Getac ruggedized tablet PC is ready to rumble

Standard tablet PCs beware: You wouldn't want to meet Getac's new ruggedized tablet PC in a dark alley if it had a grudge against you.

The MobileForce CA27 is a tough tablet with a magnesium-alloy chassis that meets the military's 810F standard for drops, temperature extremes, vibration, moisture and dust.

So go ahead: Drop it 3 feet onto concrete or steel. Bring it to Alaska and use it in temperatures as low as 32 degrees below zero Fahrenheit. Then warm it up in the desert in temperatures up to 130 degrees Fahrenheit. Throw water on it and drive it around over rough terrain in a vehicle with poor shock absorbers.

It'll still work, and it probably won't be in a bad mood, because this tablet is built to withstand the kind of abuse computers can suffer in the field, especially in military situations.

The tablets are also well-suited to police, fire, rescue and homeland security applications.

We were impressed with the MobileForce CA27's flexibility, too. A bay on one side, called an X-Bay interface, can be fitted with a wireless modem for General Packet Radio Service/ Global System for Mobile Communications capability, an internal PCMCIA reader or a panel of four ports (serial, FireWire, local-area network and USB 2.0).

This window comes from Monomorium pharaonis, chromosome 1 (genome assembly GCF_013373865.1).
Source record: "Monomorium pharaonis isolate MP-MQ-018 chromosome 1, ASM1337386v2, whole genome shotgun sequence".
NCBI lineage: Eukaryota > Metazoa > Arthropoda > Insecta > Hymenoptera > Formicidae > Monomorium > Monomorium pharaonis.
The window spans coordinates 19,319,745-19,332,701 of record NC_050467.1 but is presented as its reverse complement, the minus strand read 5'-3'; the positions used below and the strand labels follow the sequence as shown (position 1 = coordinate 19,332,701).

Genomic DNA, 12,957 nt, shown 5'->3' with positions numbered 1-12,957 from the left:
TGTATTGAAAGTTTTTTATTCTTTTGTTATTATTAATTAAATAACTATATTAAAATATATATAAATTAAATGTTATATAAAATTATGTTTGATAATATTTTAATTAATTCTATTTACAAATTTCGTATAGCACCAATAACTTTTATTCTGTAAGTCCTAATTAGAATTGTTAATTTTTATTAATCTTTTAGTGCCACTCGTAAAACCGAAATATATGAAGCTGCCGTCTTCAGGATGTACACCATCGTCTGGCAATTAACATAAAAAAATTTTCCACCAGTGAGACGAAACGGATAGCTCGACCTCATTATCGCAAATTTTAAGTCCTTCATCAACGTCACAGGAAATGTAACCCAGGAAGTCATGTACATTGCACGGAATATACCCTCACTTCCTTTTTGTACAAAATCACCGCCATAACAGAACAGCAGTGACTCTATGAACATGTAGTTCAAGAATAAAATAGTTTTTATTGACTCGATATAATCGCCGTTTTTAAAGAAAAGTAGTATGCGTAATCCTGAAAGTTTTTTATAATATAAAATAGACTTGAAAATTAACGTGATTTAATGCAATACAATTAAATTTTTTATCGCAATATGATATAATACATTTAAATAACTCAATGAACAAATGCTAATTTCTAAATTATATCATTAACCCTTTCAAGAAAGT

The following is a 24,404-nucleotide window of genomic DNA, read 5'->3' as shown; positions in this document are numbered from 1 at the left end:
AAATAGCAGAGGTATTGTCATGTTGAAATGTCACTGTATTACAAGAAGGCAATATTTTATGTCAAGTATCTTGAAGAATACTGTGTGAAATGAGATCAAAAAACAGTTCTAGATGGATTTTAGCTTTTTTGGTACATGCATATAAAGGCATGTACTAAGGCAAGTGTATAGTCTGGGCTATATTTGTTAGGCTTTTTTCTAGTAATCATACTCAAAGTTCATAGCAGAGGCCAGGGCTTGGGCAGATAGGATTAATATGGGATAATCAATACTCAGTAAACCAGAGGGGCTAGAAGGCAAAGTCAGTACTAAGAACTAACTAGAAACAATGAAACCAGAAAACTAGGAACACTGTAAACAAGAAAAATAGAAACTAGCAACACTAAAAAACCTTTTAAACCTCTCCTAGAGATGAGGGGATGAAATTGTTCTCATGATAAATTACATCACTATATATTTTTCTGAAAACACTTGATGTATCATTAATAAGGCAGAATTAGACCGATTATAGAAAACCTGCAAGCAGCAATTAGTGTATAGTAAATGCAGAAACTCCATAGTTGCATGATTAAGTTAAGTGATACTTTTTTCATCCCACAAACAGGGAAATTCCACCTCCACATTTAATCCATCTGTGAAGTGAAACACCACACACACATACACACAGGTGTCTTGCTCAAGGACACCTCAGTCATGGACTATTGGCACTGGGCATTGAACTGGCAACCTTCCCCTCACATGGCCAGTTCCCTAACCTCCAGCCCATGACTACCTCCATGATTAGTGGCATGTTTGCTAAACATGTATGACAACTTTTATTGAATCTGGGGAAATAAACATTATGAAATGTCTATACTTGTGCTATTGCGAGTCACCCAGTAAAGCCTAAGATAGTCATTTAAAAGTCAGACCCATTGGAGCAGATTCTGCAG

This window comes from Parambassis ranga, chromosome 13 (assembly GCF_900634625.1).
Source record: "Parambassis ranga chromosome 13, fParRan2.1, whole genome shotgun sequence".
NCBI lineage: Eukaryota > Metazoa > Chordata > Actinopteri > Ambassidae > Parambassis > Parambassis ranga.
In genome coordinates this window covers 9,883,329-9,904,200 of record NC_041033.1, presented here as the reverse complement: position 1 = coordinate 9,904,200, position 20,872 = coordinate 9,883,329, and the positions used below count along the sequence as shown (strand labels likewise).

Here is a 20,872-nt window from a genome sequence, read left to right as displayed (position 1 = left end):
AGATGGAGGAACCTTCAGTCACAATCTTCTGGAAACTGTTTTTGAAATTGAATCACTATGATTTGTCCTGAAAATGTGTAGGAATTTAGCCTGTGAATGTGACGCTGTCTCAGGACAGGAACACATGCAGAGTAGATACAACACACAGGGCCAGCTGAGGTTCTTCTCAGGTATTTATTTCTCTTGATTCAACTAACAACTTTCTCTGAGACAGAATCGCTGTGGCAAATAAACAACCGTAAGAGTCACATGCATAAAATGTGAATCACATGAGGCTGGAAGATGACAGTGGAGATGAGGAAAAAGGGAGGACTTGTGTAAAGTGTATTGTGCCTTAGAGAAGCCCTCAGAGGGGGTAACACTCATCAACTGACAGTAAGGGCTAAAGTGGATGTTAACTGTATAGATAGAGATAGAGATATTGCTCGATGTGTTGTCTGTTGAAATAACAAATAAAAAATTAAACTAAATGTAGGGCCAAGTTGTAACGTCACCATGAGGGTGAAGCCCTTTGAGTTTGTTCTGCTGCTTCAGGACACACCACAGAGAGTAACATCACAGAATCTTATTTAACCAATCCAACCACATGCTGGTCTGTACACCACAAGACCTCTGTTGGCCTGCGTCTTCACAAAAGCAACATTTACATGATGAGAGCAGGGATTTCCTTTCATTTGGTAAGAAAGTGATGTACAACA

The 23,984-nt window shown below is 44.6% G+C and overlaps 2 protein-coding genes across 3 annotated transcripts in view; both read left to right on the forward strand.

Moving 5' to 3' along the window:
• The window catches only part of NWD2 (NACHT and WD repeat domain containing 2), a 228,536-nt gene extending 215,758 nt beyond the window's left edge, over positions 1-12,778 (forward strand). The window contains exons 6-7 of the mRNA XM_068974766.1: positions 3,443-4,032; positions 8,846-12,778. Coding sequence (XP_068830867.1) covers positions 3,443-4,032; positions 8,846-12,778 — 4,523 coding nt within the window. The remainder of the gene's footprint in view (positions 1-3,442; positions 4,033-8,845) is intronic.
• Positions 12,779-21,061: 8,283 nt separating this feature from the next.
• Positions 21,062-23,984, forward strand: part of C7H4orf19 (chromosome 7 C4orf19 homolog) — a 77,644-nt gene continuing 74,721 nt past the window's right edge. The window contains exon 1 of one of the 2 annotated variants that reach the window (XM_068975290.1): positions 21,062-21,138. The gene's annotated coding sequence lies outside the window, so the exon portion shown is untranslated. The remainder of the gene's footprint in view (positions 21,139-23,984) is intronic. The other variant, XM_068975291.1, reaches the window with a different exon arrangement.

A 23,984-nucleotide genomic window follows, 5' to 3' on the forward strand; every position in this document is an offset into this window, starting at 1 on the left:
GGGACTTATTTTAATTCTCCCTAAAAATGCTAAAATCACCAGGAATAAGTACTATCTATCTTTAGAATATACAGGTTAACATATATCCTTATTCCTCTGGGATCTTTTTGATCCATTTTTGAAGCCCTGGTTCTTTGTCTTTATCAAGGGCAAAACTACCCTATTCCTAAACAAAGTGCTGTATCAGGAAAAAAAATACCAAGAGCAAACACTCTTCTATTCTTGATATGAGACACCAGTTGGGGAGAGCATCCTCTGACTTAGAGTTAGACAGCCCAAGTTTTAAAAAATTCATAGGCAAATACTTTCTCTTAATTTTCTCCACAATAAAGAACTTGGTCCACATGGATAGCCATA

There's also a port for a USB CCD PC camera on the back.

Instead of placing a plethora of buttons and indicators around the bezel, Getac has integrated an LCD panel that multitasks. You can use it to view and adjust display brightness and audio volume in addition to checking the battery capacity. The panel also indicates hard drive use and whether "num lock," "caps lock" or "scroll lock" is on.

Useful options include a wireless keyboard and a docking station.

Our review unit featured a 10.4-inch XGA thin-film transistor digitizer display, a 1.1 GHz Intel Pentium M processor and Microsoft Windows XP Tablet Edition. The cost for the unit is $2,895 on the General Services Administration schedule. For more information, visit www.getac.com.

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